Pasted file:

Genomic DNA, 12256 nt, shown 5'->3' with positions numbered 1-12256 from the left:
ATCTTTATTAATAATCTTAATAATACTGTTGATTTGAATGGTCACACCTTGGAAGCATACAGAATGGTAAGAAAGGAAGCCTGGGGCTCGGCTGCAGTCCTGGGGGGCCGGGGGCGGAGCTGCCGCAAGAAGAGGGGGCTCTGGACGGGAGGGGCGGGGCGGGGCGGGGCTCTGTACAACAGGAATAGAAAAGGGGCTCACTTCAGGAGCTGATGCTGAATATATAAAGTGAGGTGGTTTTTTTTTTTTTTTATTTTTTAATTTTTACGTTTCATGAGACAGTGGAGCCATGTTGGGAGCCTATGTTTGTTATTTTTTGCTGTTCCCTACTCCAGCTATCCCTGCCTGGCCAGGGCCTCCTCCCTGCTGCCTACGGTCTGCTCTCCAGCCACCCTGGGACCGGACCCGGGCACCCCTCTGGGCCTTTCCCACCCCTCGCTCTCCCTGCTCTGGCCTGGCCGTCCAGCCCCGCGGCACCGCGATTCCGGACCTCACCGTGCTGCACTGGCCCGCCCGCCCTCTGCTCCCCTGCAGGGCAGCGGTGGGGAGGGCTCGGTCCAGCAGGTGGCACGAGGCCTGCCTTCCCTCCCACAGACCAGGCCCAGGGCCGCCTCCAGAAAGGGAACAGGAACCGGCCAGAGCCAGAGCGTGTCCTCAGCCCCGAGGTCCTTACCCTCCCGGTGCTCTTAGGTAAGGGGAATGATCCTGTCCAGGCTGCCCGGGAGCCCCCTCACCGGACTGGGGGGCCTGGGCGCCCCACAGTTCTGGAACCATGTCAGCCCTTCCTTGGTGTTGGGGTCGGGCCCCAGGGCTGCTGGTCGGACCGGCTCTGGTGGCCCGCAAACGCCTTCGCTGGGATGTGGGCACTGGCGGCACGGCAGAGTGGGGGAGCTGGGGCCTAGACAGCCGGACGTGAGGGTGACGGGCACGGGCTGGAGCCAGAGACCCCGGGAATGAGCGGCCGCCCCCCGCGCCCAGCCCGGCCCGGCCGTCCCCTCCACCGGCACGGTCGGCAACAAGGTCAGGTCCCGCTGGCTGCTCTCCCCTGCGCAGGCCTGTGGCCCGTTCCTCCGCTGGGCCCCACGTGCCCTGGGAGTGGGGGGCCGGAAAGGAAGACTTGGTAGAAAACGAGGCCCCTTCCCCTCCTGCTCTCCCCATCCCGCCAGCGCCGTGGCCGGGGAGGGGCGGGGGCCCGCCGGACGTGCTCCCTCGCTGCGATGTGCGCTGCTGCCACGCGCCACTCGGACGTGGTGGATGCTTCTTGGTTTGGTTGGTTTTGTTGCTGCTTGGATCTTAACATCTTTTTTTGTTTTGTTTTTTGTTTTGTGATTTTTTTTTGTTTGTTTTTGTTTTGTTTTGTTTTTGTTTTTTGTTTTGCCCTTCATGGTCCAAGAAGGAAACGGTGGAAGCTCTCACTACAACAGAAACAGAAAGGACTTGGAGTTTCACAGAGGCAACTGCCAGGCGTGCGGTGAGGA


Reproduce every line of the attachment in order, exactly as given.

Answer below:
Genomic DNA, 12256 nt, shown 5'->3' with positions numbered 1-12256 from the left:
ATCTTTATTAATAATCTTAATAATACTGTTGATTTGAATGGTCACACCTTGGAAGCATACAGAATGGTAAGAAAGGAAGCCTGGGGCTCGGCTGCAGTCCTGGGGGGCCGGGGGCGGAGCTGCCGCAAGAAGAGGGGGCTCTGGACGGGAGGGGCGGGGCGGGGCGGGGCTCTGTACAACAGGAATAGAAAAGGGGCTCACTTCAGGAGCTGATGCTGAATATATAAAGTGAGGTGGTTTTTTTTTTTTTTTATTTTTTAATTTTTACGTTTCATGAGACAGTGGAGCCATGTTGGGAGCCTATGTTTGTTATTTTTTGCTGTTCCCTACTCCAGCTATCCCTGCCTGGCCAGGGCCTCCTCCCTGCTGCCTACGGTCTGCTCTCCAGCCACCCTGGGACCGGACCCGGGCACCCCTCTGGGCCTTTCCCACCCCTCGCTCTCCCTGCTCTGGCCTGGCCGTCCAGCCCCGCGGCACCGCGATTCCGGACCTCACCGTGCTGCACTGGCCCGCCCGCCCTCTGCTCCCCTGCAGGGCAGCGGTGGGGAGGGCTCGGTCCAGCAGGTGGCACGAGGCCTGCCTTCCCTCCCACAGACCAGGCCCAGGGCCGCCTCCAGAAAGGGAACAGGAACCGGCCAGAGCCAGAGCGTGTCCTCAGCCCCGAGGTCCTTACCCTCCCGGTGCTCTTAGGTAAGGGGAATGATCCTGTCCAGGCTGCCCGGGAGCCCCCTCACCGGACTGGGGGGCCTGGGCGCCCCACAGTTCTGGAACCATGTCAGCCCTTCCTTGGTGTTGGGGTCGGGCCCCAGGGCTGCTGGTCGGACCGGCTCTGGTGGCCCGCAAACGCCTTCGCTGGGATGTGGGCACTGGCGGCACGGCAGAGTGGGGGAGCTGGGGCCTAGACAGCCGGACGTGAGGGTGACGGGCACGGGCTGGAGCCAGAGACCCCGGGAATGAGCGGCCGCCCCCCGCGCCCAGCCCGGCCCGGCCGTCCCCTCCACCGGCACGGTCGGCAACAAGGTCAGGTCCCGCTGGCTGCTCTCCCCTGCGCAGGCCTGTGGCCCGTTCCTCCGCTGGGCCCCACGTGCCCTGGGAGTGGGGGGCCGGAAAGGAAGACTTGGTAGAAAACGAGGCCCCTTCCCCTCCTGCTCTCCCCATCCCGCCAGCGCCGTGGCCGGGGAGGGGCGGGGGCCCGCCGGACGTGCTCCCTCGCTGCGATGTGCGCTGCTGCCACGCGCCACTCGGACGTGGTGGATGCTTCTTGGTTTGGTTGGTTTTGTTGCTGCTTGGATCTTAACATCTTTTTTTGTTTTGTTTTTTGTTTTGTGATTTTTTTTTGTTTGTTTTTGTTTTGTTTTGTTTTTGTTTTTTGTTTTGCCCTTCATGGTCCAAGAAGGAAACGGTGGAAGCTCTCACTACAACAGAAACAGAAAGGACTTGGAGTTTCACAGAGGCAACTGCCAGGCGTGCGGTGAGGA